The Common Good
January-February 1999

Pledging Allegiance to God

by Lowell Erdahl | January-February 1999

Johann Arnold's gentle, troubling witness.

When he was 14, Johann Christoph Arnold was reported to the principal and brought before a New York public school faculty for refusing to pledge allegiance to the flag. "My allegiance belongs to God," he said, "not to a piece of cloth." His parents were surprised but supportive, and he remembers that his father told him, "if you didn't follow your conscience, you would never find peace." Arnold has been a committed conscientious objector ever since, not only to violence and war but also to the greedy, self-indulgent, and idolatrous self-centeredness that he sees abounding among us and in us.

The peace Arnold proclaims and bids us seek in Seeking Peace: Notes and Conversations Along the Way is not a self-righteous, complacent peace of mind, but peace that comes from total trust in God's care and daily surrender to live as he believes Jesus calls and empowers us to live. All who seek to follow Jesus and to care for our brothers and sisters in the human family will be moved and challenged by Arnold's personal reflections, which run alongside those of sometimes famous, but often unknown, people.

The book contains more than 30 page-long reflections, beginning with a short section on "Seeking Peace" and one titled "Meanings." The latter includes the essays "Peace as the Absence of War," "Peace and the Bible," and "Peace in Personal Life." Part three, titled "Paradoxes," includes "Wisdom of Fools" and "The Strength of Weakness." Half of the book focuses on what Arnold calls "Stepping Stones" toward peace, beginning with "Simplicity" and ending with "Service." Devotional meditations on other topics in this portion include surrender, trust, forgiveness, gratitude, honesty, humility, repentance, and realism. The book concludes with section five, "The Abundant Life," which contains reflections on security, wholeness, joy, action, justice, and hope.

From beginning to end, these meditations reflect Bruderhof perspectives and stand over against what Arnold calls the "meaninglessness of the middle-class rat race." Arnold is senior elder of the Bruderhof (places of brothers) communities, of which there are now three in New York, two in Pennsylvania, and two in England. These communal villages affirm their roots in the Radical Reformation and especially among those who, like the Hutterites, sought to follow Jesus by living lives of simplicity, sharing, and nonviolence. They describe themselves as "a community movement based on Christ's teachings, the Sermon on the Mount, and the practices of the early believers in Jerusalem." They stress "brotherly love and love of enemies, mutual service, nonviolence and refusal to bear arms, sexual purity, and faithfulness in marriage." They emphasize the fact that "instead of holding assets or property privately, we share everything in common, the way the early Christians did as recorded in the Book of Acts."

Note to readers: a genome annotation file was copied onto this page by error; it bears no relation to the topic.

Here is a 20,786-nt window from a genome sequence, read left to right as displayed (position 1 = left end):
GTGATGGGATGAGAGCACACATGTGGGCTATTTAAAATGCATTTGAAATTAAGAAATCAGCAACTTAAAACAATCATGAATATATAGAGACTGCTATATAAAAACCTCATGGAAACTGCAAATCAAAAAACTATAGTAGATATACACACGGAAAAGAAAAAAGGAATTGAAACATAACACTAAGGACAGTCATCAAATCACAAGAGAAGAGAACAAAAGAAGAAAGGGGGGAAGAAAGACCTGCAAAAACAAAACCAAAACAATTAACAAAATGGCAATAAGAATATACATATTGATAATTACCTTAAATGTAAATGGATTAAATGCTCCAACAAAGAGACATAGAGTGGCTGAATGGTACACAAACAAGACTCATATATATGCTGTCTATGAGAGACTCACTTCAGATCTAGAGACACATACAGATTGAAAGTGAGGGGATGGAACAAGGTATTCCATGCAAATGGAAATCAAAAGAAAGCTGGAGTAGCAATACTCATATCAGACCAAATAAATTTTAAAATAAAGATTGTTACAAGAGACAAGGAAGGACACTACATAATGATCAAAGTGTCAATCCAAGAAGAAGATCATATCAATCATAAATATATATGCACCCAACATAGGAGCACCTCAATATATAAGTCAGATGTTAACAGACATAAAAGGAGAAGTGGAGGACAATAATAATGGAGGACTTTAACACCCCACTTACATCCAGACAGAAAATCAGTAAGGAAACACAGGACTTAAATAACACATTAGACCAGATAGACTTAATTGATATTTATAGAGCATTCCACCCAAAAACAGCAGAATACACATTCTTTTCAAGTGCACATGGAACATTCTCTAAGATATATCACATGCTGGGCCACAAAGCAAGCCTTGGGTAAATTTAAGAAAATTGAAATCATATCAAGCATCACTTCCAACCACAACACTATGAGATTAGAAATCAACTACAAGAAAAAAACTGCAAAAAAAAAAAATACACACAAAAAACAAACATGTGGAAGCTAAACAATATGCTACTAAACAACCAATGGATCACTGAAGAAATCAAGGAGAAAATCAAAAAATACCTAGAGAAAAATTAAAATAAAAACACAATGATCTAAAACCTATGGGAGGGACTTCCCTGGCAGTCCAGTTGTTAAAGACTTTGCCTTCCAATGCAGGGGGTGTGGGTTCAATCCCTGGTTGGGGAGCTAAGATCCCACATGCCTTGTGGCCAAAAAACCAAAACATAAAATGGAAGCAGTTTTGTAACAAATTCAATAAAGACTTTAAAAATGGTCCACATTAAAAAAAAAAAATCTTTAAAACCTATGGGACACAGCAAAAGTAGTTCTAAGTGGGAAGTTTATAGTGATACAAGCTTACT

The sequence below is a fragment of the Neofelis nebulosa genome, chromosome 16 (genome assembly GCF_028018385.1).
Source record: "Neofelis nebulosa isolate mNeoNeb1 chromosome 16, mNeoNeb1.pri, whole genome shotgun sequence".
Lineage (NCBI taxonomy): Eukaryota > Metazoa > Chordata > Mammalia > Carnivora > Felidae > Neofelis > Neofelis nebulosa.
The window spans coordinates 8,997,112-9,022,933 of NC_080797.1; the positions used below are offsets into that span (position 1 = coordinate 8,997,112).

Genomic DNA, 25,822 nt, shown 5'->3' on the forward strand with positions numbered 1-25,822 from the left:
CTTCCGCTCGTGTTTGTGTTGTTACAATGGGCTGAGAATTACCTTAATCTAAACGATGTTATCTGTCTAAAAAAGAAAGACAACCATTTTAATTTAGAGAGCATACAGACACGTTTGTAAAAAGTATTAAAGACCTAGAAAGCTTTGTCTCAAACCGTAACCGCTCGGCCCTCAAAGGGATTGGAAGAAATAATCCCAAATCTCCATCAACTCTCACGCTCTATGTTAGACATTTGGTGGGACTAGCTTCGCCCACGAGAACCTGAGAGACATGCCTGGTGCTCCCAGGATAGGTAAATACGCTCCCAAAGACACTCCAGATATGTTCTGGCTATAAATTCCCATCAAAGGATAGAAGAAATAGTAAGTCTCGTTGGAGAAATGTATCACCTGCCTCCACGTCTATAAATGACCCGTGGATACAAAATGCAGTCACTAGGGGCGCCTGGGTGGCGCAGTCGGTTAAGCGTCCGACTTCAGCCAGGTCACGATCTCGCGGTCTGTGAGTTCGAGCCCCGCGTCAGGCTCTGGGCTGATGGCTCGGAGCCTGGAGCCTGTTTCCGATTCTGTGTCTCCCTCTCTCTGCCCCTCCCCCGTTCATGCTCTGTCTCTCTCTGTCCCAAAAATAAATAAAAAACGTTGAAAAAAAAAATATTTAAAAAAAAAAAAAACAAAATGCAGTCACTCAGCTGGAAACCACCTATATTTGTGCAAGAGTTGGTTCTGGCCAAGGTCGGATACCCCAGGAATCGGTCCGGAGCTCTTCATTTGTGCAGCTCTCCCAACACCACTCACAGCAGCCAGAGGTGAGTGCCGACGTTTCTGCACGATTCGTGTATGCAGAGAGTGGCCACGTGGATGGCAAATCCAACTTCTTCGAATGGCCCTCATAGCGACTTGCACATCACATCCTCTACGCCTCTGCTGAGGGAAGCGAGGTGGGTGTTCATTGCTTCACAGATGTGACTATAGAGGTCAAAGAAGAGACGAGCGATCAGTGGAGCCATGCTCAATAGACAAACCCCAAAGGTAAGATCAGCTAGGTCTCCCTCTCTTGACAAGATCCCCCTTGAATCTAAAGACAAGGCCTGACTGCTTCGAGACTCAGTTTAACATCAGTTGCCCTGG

Like his father and grandfather, from whom there are many quotations, Arnold is deeply committed to a communal, Christ-centered way of life. While confessing lifelong sinfulness, Arnold believes "it is possible to live out in deeds Jesus' clear way of love, freedom, and truth—not only on Sundays, but from day to day." The Bruderhof vision is grounded in the conviction that "we are all brothers and sisters," which results in a strong commitment to service and mission—though not in the sense of trying to convert people or to recruit new members.

Although it is irenic in expression, all of us middle-class people who delight in personal power, possessions, and pensions will find this a radical and revolutionary book. If Arnold is right, much of our daily living is wrong and out of harmony with authentic Christian discipleship. Arnold's insightful and gentle witness has not persuaded me to sell our home, give the proceeds, together with my pension plan, to the poor, and then entrust our family's future to the care of a Bruderhof community. But, I confess, his witness and example are troubling. Are his values and way of living closer to Jesus', and to sanity, than many of mine and yours?

LOWELL ERDAHL is bishop emeritus of the St. Paul Area Synod of the Evangelical Lutheran Church in America in Roseville, Minnesota.

Seeking Peace: Notes and Conversations Along the Way. Johann Christoph Arnold. Plough Publishing House. The Bruderhof Foundation, 1998.

Sojourners relies on the support of readers like you to sustain our message and ministry.

Like what you're reading? Get Sojourners E-Mail updates!

Sojourners Comment Community Covenant

I will express myself with civility, courtesy, and respect for every member of the Sojourners online community, especially toward those with whom I disagree, even if I feel disrespected by them. (Romans 12:17-21)

I will express my disagreements with other community members' ideas without insulting, mocking, or slandering them personally. (Matthew 5:22)

I will not exaggerate others' beliefs nor make unfounded prejudicial assumptions based on labels, categories, or stereotypes. I will always extend the benefit of the doubt. (Ephesians 4:29)

I will hold others accountable by clicking "report" on comments that violate these principles, based not on what ideas are expressed but on how they're expressed. (2 Thessalonians 3:13-15)

I understand that comments reported as abusive are reviewed by Sojourners staff and are subject to removal. Repeat offenders will be blocked from making further comments. (Proverbs 18:7)